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  #16  
Old 01-13-2006, 11:25 PM
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Bugzuki Bugzuki is offline
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Lifted Aerostar

I would like to lift my van a little so that I would to be able to go up in the woods with my family. The Aerostar has a pretty good drive train that would be a lot better if it had 31" tires. The handling of the aerostar could not be any worse than any SUV, they all have poor handling. If I had the time I would work on a kit to life my van. I do not see why more people wouldn't want to lift their Aerostars with more then just a jack. My question is when someone asks how would you lift the aerostar, why were most of the questions, why would you want to lift the van?
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  #17  
Old 01-13-2006, 11:41 PM
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Quote:
Originally Posted by Bugzuki
My question is when someone asks how would you lift the aerostar, why were most of the questions, why would you want to lift the van?
The Aerostar is a mini-van, not a pickup or SUV, and has a farely high center of gravity to begin with. The AWD system is not designed for off road use, so the practicality is not really there. Also there is no aftermarket resources to lift it that I am aware of, along with the bear of a time we have putting 15 and 16" rims without rubbing.

If you really want to do something with the Aero, the most cost practical thing would be to replace the tires with tank treads. They have done it with the Astro: http://www.mattracks.com/html/105_series_.htm

We are not trying to discourage lifting, but we are being honest about the problems and likelyhood of lifting.
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  #18  
Old 01-14-2006, 10:54 AM
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Oh, lighten up. The AWD system, while maybe doesn't have a low-range, it is still quite suitable for forest roads and back trails. Just don't expect to be able to go rock climbing. But for accessing a remote cabin, it's fine. Regarding CG height, I was always under the impression that for a small van (I avoid the term mini), the CG was actually fairly low. And like he pointed out, it's likely no worse then a typical SUV.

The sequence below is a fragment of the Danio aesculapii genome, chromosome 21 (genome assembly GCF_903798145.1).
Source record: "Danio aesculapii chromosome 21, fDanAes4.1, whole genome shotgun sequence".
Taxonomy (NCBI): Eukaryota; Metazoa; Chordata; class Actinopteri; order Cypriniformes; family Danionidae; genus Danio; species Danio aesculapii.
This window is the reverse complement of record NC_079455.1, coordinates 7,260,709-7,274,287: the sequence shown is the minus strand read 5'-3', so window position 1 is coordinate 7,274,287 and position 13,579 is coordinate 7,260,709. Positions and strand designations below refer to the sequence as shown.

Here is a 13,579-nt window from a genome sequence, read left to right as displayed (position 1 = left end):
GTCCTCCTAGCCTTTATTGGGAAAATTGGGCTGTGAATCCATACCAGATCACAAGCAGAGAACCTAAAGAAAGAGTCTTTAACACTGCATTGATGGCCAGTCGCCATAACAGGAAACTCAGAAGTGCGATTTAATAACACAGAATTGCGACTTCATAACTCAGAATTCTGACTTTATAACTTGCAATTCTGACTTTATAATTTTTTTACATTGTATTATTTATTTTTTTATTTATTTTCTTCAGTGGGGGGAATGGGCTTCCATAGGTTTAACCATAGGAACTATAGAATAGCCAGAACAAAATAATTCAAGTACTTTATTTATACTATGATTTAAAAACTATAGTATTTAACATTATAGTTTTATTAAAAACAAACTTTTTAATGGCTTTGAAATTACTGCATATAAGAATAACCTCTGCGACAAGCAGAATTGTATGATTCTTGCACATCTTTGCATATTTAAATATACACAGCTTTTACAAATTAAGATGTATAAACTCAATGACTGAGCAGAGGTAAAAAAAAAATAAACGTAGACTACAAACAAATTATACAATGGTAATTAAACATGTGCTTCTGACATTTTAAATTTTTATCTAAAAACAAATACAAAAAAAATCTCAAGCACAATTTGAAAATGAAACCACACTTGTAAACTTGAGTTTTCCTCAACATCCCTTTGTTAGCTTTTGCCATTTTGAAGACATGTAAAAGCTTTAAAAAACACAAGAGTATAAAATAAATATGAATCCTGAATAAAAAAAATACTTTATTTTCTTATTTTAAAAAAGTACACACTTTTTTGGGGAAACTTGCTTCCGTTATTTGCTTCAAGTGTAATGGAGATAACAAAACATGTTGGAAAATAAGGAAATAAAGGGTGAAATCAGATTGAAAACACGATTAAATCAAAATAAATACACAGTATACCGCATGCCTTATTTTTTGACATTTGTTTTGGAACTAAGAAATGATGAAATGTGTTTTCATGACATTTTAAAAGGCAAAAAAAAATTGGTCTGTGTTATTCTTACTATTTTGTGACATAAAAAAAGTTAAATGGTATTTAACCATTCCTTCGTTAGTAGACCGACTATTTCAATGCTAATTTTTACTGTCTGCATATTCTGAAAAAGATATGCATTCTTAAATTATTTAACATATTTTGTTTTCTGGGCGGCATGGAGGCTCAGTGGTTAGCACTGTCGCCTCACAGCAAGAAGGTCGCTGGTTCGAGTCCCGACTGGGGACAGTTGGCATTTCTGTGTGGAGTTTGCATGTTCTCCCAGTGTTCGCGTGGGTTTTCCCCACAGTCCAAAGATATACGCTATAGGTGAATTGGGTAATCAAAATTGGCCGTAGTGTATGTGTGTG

Now, it is quite true that options for lifting it are very limited. You can't do a body lift because the body structure is welded to the frame, rather then bolted on like a truck. Also, since the suspension is coil-sprung all around, with a 3-link rear and a SLA front, a suspension lift isn't easy either. The most straight-forward thing would be taller springs, but you'll gain an inch or two that way, and you will mess up the front camber settings. The stock tires are 26-26.6" diameter. I think you might be able to go upwards of 28" with a tight squeeze and a small spring lift. 31" are pretty much out of the question.

If the rear were a typical leaf sprung arrangement, then it would be simple to insert spacer blocks and use longer U-bolts. However, this isn't the case. I would think that you would have to fabricate spacer brackets to space the control arms down from the chassis, similar to what guys lifting SLA front end trucks do. In fact, you'd probably have to do that in the front as well, but there an additional issue would be the more severe angle on the CV shafts, which are short to begin with. You might have to space the axle down too, which won't be easy.